This well researched book of Vivien Newman’s is based upon the personal memoirs of Beatrice Hopkinson. It is a vivid and brave account of what it may have been like to be a member of the Territorial Forces Nursing Service.The author’s research provides the reader with a concise historical background that allows a greater depth of understanding of that time. The memoirs are unique in places, exploring the vocation of the ‘rapid response teams’ in France. These were teams of six nurses who would be sent out to provide care where needed, usually close to the front line. The book demonstrates how demanding, and often dangerous their work was. Beatrice was one of the elite, these nurses were only selected if they were competent to a high level. Her words had me gripping this book tightly. The bravery of these nurses, including she, will entrance every reader.The book interestingly follows on after the war and is no less touching. It describes how the German front lines were pushed back and how the nursing teams were faced with the un-imaginable sights of the casualties of war. Importantly it also later highlights how the nurses were affected by patients and colleagues dying of influenza.I highly recommend this beautifully written book. It is informative, factual and a truly compelling read.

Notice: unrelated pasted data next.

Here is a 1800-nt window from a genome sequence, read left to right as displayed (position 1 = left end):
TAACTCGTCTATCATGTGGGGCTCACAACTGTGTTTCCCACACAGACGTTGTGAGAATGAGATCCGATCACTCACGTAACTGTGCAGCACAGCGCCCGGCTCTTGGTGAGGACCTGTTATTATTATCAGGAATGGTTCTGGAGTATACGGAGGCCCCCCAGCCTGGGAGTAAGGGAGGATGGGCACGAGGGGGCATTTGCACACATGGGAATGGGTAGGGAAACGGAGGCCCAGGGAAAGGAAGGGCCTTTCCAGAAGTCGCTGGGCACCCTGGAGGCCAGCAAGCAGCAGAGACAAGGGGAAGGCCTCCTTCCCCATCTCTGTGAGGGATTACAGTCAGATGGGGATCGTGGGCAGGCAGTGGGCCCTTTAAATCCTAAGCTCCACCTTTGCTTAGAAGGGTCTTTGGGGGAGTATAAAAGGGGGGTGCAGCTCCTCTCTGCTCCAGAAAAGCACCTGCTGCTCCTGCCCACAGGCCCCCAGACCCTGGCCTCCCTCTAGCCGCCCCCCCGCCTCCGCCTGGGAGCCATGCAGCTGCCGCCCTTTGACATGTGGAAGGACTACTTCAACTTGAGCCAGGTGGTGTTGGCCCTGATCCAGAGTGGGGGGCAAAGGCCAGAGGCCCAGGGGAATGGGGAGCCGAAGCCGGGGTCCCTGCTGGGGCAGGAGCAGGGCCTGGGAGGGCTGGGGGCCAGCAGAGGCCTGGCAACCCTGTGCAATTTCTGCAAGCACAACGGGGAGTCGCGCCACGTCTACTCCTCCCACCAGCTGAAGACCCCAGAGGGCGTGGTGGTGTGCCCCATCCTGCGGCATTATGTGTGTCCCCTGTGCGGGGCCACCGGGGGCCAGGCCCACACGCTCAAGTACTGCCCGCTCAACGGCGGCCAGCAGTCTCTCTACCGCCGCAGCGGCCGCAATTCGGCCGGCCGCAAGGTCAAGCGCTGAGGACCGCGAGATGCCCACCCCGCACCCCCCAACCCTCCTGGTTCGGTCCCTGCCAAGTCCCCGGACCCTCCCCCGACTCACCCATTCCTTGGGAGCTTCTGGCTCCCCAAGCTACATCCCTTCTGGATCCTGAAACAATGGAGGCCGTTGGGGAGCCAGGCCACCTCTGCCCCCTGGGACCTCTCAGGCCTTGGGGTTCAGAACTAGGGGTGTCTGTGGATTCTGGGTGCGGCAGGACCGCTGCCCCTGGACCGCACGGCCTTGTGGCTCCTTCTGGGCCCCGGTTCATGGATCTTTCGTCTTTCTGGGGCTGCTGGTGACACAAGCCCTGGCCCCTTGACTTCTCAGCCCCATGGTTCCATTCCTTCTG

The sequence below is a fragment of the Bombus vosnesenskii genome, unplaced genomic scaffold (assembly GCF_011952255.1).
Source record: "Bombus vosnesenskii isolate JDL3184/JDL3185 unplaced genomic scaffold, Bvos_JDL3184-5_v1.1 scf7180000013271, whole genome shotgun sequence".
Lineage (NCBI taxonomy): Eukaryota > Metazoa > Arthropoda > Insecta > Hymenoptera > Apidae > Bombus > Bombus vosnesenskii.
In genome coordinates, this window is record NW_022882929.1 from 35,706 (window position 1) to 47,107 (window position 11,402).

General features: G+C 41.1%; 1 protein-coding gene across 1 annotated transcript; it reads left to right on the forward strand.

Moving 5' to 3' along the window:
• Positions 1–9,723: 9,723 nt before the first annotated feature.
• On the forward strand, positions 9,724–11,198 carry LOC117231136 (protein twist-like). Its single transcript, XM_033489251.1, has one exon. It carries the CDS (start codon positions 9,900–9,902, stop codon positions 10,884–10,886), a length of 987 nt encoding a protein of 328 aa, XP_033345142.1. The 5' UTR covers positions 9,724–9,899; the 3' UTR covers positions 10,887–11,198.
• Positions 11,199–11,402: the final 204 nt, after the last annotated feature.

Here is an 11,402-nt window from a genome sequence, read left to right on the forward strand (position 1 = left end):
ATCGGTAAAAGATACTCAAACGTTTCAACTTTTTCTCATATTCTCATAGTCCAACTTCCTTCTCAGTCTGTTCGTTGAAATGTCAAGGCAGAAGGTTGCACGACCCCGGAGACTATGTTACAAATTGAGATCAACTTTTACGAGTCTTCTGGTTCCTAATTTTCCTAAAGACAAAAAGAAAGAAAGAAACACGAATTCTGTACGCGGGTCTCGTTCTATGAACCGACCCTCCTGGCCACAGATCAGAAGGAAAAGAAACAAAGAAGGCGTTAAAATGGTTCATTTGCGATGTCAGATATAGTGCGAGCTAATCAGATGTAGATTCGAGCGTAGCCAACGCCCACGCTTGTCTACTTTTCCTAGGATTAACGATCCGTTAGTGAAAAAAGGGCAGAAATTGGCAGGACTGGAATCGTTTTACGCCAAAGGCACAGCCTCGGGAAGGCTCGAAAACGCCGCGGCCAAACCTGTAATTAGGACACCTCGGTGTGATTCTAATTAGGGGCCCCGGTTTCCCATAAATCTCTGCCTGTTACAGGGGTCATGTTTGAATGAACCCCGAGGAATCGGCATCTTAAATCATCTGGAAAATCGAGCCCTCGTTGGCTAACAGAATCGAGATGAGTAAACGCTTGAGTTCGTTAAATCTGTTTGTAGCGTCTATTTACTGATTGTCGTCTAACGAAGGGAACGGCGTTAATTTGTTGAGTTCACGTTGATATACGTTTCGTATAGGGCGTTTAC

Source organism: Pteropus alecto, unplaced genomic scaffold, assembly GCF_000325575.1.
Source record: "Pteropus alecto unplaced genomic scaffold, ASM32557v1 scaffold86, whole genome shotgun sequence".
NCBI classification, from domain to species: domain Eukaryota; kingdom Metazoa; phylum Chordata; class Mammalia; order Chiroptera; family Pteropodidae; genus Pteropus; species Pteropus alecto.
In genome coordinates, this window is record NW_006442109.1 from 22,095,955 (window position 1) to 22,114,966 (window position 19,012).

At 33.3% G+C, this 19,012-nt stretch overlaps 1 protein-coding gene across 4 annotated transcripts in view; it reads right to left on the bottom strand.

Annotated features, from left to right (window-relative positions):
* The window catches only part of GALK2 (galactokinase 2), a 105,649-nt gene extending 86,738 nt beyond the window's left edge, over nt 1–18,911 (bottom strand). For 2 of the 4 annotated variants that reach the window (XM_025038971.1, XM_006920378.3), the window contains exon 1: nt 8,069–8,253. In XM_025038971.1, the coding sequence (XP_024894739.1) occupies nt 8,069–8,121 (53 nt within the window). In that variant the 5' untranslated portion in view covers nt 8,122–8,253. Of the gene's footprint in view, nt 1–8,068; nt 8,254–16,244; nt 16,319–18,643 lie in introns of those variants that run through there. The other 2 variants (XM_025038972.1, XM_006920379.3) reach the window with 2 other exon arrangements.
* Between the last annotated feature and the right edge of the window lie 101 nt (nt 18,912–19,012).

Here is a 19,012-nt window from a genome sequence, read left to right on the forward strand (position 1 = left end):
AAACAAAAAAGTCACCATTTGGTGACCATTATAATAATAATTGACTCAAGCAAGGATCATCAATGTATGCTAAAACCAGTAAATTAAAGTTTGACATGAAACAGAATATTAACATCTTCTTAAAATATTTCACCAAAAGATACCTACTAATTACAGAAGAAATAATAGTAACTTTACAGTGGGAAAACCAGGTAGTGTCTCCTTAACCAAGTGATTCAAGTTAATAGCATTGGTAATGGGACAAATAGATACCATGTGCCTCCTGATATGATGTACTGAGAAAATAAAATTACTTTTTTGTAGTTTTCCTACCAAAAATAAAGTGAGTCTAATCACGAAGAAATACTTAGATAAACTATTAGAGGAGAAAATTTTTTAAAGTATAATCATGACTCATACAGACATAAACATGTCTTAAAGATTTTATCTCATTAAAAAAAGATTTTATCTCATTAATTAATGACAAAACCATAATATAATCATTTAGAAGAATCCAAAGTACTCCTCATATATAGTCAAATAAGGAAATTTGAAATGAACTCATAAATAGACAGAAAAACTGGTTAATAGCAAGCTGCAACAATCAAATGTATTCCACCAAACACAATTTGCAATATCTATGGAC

• By Lulu on 9 November 2015

    An unusual and engrossing book! I thought the idea of giving the reader background information about the war first and then letting Beatrice speak for herself was very clever. The first part is full of interesting facts and Dr Newman's ability to explain them in an easily understandable way makes us eager to know more. Her sensitive editing of Beatrice's intriguing memoirs had me turning the pages and left me filled with admiration for this courageous nurse.I very much enjoyed Dr Newman's previous book, We Also Served and I look forward to reading more of this author's work

  • By Daisy65 on 19 January 2017

    I've been avidly reading anything I can get about 'life' in the 1st world war & I was so pleasantly surprised by this one - I'd passed over it several times but so glad I bought it. The actual account written by Beatrice was enthralling & gave details I'd not come across before, particularly her descriptions of visiting battle sites after the armistice.

  • By LoobyLoo on 29 September 2015

    very intersting read thank you